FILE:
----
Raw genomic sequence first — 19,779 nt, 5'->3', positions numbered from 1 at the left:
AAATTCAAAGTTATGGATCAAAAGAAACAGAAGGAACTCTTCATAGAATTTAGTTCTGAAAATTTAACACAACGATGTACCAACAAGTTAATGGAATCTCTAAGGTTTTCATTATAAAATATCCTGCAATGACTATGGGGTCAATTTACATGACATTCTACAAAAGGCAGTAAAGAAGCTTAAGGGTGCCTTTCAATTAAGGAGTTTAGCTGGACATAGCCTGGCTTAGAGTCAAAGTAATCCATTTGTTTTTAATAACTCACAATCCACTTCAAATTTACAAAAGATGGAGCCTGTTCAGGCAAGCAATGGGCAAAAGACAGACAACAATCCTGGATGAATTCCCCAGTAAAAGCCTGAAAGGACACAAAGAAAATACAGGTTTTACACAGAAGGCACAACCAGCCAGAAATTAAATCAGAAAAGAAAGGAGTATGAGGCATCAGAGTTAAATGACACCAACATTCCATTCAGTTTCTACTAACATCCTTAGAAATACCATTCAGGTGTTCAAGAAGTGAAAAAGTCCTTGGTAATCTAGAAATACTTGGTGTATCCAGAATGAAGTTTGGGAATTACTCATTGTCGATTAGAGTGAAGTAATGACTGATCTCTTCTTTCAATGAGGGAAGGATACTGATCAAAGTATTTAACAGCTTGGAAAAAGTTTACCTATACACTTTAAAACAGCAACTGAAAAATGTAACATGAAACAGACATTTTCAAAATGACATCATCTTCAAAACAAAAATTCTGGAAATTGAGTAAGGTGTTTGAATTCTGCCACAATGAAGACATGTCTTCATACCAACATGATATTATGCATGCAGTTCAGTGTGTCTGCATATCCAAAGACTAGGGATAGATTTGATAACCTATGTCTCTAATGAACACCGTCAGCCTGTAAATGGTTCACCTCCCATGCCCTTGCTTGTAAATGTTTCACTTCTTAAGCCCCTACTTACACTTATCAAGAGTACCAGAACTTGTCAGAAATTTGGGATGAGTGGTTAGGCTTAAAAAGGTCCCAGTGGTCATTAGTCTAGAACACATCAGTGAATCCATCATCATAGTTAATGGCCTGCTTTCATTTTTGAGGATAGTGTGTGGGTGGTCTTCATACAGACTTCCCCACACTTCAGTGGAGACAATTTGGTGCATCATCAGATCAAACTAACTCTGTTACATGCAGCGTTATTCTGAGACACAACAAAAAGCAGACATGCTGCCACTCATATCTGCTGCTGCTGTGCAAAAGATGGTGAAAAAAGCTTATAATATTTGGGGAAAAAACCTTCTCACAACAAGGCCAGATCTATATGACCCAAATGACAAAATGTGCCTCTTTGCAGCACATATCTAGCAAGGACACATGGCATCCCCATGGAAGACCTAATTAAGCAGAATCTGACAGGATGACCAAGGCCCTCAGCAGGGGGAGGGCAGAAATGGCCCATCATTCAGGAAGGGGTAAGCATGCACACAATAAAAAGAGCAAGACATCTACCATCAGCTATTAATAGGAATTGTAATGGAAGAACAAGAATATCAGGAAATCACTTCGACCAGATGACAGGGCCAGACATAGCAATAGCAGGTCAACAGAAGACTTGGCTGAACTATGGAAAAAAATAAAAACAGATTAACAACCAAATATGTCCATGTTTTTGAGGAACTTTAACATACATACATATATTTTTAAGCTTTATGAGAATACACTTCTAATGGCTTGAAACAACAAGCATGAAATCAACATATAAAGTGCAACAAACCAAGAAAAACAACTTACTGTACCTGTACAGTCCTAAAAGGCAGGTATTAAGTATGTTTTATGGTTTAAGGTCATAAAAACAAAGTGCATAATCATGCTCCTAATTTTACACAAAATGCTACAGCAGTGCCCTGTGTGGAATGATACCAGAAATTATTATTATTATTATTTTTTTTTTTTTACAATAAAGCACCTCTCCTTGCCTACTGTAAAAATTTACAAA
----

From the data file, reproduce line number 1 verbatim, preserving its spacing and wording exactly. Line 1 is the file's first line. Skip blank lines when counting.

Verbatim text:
Raw genomic sequence first — 19,779 nt, 5'->3', positions numbered from 1 at the left: